HawaiiRose 6 months ago
I started reading Boarding Passes to Faraway Places over the weekend and I could not put it down---finally at 2:30am sleep took over! Breathtaking, intriguing, and funny at times-----Guy Sibilla is truly a gifted writer ---- the storytelling is authentic and real, and it just pulled me in as if I were right alongside with him on all of his incredible journeys! The main takeaway I gained as I read this book is that there are many kind and generous people in the world and we have more in common than we realize!! It's truly a book that's needed in our world during these challenging times!! I'd love to see a movie made out of this book!! It's that good!!! Thank you, Guy Sibilla for sharing your amazing travel stories with us!! It's worth way more than Five Stars!!!
Anonymous 6 months ago
wonderful reading felt like i was on this adventure too or wish I was. Cant wait to see what His next adventure will bring for us to read
BethelStreetBookClub 6 months ago
Guy Sibilla's writing is smart, humorous and full of adventure and wisdom. His words and his travels have always inspired me to read, to write and to travel the world. This book is his life's work and it is masterful in it's storytelling. Being able to see into the far corners of the world through his eyes and experiences is an adventure in itself. Boarding Passes to Faraway Places is spectacular. Can't wait for the next book!
Shige66 6 months ago
I am a military brat who has traveled around the world with my parents and my significant other but not as adventurous nor as boldly as Guy Sibilla. I lived in Asmara, Ethiopia (now Eritrea) , been on Safari in Kenya and have traveled through Asia and Europe. Guy, on the other hand, takes travel adventures. His book takes you along as though you are next to him experiencing the sights, sounds and conversations of his travels . I enjoyed his exotic travels to places that we would not venture. Read at your own risk for you may get the urge to jump at the chance to , maybe not as adventurously, visit exotic places and meet the people living there.
JJA65 6 months ago
Guy Sibilla takes us on a journey to some of the most interesting and remote corners of the globe. This book is a travel log, adventure journal and history book about places most of us can only dream of or choose to learn about in the comforts of our own, safe homes. Most of all it is wonderful story about meeting people from all over the world, most of whom appreciate the experience that come with making new friendships. This is a "must read" for those who have any interest at all in the diverse and beautiful world that surrounds us.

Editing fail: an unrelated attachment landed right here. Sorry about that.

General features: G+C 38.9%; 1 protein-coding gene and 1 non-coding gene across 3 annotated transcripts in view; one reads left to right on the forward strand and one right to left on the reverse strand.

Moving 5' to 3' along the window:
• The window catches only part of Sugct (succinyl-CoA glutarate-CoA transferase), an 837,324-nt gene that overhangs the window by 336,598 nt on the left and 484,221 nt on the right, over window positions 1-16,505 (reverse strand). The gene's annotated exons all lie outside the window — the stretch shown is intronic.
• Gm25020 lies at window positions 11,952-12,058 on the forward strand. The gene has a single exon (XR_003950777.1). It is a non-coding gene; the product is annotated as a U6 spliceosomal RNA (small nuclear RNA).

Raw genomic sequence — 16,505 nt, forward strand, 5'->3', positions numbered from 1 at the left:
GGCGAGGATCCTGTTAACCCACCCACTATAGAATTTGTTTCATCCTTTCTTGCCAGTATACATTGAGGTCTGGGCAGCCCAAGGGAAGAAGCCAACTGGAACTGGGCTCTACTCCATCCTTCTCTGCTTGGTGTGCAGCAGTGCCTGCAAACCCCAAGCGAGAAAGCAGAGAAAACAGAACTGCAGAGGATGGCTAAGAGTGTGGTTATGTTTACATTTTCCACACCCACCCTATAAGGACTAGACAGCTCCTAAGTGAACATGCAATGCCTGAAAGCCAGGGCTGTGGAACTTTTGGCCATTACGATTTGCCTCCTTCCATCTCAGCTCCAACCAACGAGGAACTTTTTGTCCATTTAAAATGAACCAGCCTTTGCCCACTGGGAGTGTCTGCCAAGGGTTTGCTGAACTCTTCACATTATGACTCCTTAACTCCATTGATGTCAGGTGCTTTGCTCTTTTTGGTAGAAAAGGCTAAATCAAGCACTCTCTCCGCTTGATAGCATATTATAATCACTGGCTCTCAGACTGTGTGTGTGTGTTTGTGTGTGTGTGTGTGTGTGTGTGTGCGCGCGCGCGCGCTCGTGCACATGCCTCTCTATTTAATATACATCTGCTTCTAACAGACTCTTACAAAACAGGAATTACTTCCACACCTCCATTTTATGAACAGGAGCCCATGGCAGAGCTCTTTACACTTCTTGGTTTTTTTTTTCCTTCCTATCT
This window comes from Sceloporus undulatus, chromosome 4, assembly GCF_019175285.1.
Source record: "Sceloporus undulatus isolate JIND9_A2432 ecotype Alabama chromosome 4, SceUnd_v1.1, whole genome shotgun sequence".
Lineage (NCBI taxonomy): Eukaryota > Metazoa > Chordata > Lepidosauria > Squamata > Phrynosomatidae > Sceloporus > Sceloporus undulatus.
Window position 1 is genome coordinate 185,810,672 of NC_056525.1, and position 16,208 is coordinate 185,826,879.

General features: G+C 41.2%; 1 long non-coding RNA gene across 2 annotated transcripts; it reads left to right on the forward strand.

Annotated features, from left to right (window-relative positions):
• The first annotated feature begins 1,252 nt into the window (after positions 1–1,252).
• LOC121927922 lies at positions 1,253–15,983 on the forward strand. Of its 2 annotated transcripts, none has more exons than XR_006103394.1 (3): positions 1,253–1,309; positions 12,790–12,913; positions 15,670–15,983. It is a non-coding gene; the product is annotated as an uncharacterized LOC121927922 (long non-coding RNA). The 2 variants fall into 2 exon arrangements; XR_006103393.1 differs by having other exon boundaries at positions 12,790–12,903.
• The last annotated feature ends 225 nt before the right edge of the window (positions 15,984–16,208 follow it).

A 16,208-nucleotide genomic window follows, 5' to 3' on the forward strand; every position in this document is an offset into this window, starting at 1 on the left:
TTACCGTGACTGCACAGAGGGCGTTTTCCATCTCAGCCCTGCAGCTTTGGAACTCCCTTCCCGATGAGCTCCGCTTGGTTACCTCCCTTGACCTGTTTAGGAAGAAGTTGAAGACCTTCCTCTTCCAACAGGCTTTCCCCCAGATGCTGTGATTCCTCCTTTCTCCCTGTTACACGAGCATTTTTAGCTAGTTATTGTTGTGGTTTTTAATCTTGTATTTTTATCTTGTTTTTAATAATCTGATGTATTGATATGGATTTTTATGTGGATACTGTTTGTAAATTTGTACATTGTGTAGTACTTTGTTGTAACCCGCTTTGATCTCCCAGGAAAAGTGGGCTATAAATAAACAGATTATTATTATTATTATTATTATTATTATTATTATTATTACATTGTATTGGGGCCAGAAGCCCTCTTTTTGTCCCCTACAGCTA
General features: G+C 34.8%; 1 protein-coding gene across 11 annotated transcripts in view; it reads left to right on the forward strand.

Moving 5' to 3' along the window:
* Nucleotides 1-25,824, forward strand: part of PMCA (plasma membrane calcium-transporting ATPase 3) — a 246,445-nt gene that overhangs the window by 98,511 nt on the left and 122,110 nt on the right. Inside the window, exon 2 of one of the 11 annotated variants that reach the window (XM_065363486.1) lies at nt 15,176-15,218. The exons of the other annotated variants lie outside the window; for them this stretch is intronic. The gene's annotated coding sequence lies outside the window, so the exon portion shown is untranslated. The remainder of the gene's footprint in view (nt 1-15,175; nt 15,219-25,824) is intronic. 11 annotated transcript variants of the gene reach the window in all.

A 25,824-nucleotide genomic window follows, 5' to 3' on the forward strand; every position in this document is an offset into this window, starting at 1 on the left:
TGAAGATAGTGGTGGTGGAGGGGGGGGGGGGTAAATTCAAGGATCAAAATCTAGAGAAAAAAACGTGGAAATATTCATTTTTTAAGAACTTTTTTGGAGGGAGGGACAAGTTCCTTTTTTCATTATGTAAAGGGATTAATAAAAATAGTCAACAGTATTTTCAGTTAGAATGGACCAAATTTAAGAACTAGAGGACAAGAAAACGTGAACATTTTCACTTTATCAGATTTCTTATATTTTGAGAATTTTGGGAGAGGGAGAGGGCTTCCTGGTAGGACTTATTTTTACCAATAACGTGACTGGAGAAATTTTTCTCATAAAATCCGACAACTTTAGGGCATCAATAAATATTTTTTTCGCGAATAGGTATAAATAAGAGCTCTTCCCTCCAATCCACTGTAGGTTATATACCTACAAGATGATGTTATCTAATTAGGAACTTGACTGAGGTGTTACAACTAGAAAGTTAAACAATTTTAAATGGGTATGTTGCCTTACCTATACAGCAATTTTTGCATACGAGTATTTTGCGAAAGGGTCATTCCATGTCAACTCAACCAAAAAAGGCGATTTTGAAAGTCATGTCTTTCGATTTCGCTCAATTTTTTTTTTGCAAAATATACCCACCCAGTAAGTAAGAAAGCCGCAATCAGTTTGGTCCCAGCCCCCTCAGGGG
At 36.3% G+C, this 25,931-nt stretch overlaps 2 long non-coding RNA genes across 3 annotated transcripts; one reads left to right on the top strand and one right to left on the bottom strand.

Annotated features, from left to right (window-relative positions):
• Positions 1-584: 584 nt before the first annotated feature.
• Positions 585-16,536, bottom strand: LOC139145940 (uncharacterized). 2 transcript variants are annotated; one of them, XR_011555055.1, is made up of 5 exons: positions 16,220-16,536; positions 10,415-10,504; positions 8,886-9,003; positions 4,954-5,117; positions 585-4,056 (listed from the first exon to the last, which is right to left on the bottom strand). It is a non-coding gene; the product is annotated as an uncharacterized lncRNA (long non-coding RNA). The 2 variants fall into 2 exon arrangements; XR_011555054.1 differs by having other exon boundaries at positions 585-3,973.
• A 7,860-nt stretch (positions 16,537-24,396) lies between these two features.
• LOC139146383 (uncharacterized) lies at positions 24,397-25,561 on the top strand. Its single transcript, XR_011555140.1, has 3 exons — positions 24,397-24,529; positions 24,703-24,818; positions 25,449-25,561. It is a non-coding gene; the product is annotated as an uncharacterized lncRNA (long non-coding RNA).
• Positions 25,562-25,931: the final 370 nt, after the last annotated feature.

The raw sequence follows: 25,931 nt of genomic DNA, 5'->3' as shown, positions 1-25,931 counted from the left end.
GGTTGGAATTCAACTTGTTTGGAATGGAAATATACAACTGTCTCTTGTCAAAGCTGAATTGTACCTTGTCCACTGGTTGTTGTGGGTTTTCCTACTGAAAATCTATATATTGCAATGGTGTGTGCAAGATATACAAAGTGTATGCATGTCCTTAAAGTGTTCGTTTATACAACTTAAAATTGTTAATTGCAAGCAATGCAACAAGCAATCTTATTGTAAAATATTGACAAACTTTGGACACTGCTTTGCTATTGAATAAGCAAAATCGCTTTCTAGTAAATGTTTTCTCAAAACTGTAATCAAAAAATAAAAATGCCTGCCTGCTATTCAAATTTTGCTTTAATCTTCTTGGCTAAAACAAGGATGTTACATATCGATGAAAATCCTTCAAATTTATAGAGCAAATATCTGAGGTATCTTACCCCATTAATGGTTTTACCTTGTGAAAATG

LariY 6 months ago
Guy Sibilla has a way with words that transport the reader to exotic and dangerous places. His wonderful and friendly personality shines through in his descriptions and musing about people and places that he has experienced. He has traveled to many places that I could never entertain or even think about going to, but it was exciting to read about. I can't wait for his next book!
Anonymous 6 months ago
Boarding Passes to Faraway Places by Guy Sibilla Interesting insights to places less traveled. As an invisible guest, the author takes you safely along with him to exotic and sometimes dangerous places as he wanders the globe. Whether it's searching for the ruins of ancient Mayan civilizations in the jungles of Belize, visiting ancient cities off the beaten path in India and the Middle East, or climbing to the foot of the Himalayan Mountain Range (K2) in Pakistan, the author introduces you to the sights, sounds, cultures and new friends he encounters along the way. Boarding Passes to Faraway Places lets you enjoy eight very different journeys, each an adventure. By the end, the author is your friend and you are looking forward to shadowing him once more on his next adventure.
CafeChick 7 months ago
Guy Sibilla, an adventure seeking nomad and brilliant storyteller, gives you a taste of what it feels like to travel in some of the most extreme conditions in the world. From climbing Mt. Everest in minus 25 degrees celsius weather to going on writing assignment in the war zone of East Timor, Indonesia, it's a wonder that Guy continues to make it home alive. His self-deprecating recounts and vivid descriptions like, "The unscreened windows let in the breeze and the sounds of the birds. The flaked paint on the walls softened the hardness of the concrete. And the soft late afternoon light encouraged napping," had me hanging on his every word. A wonderful read for the dreamers who would never have the courage to do what Guy does or the bookworms who just love to cozy up to a good story.
Anonymous 7 months ago
I just finished reading Guy’s book. I couldn’t put it down. He has/is living an amazing adventure of a life, showing the rest of us that getting out of our comfort zone and stretching is really where the juice is. He also writes superbly. When he describes places and people you can visualize what he sees and sense what he feels. Sensitive to the people’s and the places he visits he takes us as readers along in his backpack and let’s us experience it all without snow in our shoes or sand in our pockets. I will be gifting this little book to others, particularly other travelers. Jayne Sams San Diego, CA